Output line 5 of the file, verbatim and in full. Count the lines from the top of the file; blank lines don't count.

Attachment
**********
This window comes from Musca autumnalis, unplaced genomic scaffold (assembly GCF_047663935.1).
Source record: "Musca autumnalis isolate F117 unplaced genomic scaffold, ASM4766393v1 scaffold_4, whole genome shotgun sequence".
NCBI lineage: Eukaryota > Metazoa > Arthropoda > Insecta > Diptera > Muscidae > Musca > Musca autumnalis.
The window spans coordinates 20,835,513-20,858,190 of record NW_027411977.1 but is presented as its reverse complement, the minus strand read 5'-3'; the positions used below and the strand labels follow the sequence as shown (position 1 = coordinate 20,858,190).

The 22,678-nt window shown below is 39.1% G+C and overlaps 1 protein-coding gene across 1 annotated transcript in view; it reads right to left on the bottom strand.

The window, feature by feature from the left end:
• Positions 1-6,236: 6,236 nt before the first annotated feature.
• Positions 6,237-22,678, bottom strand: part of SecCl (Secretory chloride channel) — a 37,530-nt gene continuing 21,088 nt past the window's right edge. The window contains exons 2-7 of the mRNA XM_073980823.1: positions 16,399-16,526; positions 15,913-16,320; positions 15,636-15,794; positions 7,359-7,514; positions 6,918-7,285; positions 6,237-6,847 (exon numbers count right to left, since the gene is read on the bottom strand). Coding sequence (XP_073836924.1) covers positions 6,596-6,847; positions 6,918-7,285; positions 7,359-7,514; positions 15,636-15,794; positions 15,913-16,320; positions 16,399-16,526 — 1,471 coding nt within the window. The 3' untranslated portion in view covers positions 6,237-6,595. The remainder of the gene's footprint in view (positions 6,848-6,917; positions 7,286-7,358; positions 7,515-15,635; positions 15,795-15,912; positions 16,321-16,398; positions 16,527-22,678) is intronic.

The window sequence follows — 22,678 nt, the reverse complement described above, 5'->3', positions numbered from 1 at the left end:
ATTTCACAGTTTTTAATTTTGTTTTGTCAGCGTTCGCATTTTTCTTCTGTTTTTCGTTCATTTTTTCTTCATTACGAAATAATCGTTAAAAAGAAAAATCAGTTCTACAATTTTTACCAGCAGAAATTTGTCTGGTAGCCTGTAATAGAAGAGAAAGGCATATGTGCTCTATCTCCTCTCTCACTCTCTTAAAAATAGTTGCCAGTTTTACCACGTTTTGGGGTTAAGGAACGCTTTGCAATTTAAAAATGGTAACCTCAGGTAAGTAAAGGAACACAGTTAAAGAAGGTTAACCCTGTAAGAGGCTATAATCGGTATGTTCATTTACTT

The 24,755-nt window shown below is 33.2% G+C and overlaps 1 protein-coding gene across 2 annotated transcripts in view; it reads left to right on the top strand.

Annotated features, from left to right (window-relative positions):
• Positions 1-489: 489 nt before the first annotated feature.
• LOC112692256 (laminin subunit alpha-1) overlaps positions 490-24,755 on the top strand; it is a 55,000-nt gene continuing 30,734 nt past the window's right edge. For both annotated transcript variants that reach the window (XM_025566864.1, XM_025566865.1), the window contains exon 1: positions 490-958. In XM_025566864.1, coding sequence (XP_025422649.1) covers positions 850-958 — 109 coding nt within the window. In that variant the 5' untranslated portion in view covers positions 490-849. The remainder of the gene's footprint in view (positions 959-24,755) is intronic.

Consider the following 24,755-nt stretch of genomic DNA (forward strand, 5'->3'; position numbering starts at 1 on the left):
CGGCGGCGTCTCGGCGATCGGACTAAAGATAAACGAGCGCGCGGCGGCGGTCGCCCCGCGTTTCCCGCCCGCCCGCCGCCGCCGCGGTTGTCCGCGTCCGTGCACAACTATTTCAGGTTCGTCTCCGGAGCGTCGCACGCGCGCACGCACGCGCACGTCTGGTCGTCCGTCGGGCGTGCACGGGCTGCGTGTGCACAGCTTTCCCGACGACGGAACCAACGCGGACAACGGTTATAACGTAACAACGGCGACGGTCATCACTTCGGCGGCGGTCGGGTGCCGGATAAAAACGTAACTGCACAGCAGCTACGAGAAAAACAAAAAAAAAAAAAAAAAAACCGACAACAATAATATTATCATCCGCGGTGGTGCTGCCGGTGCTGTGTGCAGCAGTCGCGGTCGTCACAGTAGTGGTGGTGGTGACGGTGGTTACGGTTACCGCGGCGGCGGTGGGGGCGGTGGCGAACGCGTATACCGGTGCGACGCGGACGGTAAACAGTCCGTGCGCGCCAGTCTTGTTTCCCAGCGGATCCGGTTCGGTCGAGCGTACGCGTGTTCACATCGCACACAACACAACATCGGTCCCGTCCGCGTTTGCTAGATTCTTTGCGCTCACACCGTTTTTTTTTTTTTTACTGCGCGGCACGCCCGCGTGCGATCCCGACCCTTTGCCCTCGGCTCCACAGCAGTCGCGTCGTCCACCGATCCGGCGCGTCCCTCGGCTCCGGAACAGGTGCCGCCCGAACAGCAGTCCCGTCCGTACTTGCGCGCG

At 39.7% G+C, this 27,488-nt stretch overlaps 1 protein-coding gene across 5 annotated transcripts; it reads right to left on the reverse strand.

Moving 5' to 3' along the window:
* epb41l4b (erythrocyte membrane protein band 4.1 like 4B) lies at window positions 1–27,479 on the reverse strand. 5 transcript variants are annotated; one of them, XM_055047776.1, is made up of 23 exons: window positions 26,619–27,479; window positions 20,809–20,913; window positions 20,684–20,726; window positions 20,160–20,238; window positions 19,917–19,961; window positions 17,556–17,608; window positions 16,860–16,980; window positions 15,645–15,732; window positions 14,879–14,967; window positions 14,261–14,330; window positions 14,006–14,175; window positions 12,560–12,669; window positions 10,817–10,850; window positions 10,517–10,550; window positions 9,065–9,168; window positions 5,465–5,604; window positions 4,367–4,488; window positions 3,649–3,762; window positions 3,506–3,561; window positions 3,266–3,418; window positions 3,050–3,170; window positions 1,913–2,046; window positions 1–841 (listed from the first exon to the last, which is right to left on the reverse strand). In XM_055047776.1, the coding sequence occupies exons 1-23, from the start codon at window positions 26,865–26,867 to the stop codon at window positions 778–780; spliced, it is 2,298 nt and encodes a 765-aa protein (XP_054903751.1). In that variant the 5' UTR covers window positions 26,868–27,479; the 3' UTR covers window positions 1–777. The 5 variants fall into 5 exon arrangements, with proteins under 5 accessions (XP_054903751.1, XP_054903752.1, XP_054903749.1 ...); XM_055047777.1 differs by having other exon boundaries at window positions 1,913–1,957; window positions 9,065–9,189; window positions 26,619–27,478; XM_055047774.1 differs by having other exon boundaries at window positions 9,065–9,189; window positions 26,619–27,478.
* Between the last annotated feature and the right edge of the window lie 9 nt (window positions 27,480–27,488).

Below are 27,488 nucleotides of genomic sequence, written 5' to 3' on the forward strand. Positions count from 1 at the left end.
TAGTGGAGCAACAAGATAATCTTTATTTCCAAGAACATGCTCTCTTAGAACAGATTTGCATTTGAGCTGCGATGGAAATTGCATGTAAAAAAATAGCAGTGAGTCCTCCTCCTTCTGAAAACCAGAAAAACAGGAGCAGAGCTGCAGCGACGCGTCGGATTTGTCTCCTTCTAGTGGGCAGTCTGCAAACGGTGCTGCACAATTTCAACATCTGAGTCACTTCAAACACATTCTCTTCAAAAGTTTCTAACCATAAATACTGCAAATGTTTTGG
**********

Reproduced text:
The 22,678-nt window shown below is 39.1% G+C and overlaps 1 protein-coding gene across 1 annotated transcript in view; it reads right to left on the bottom strand.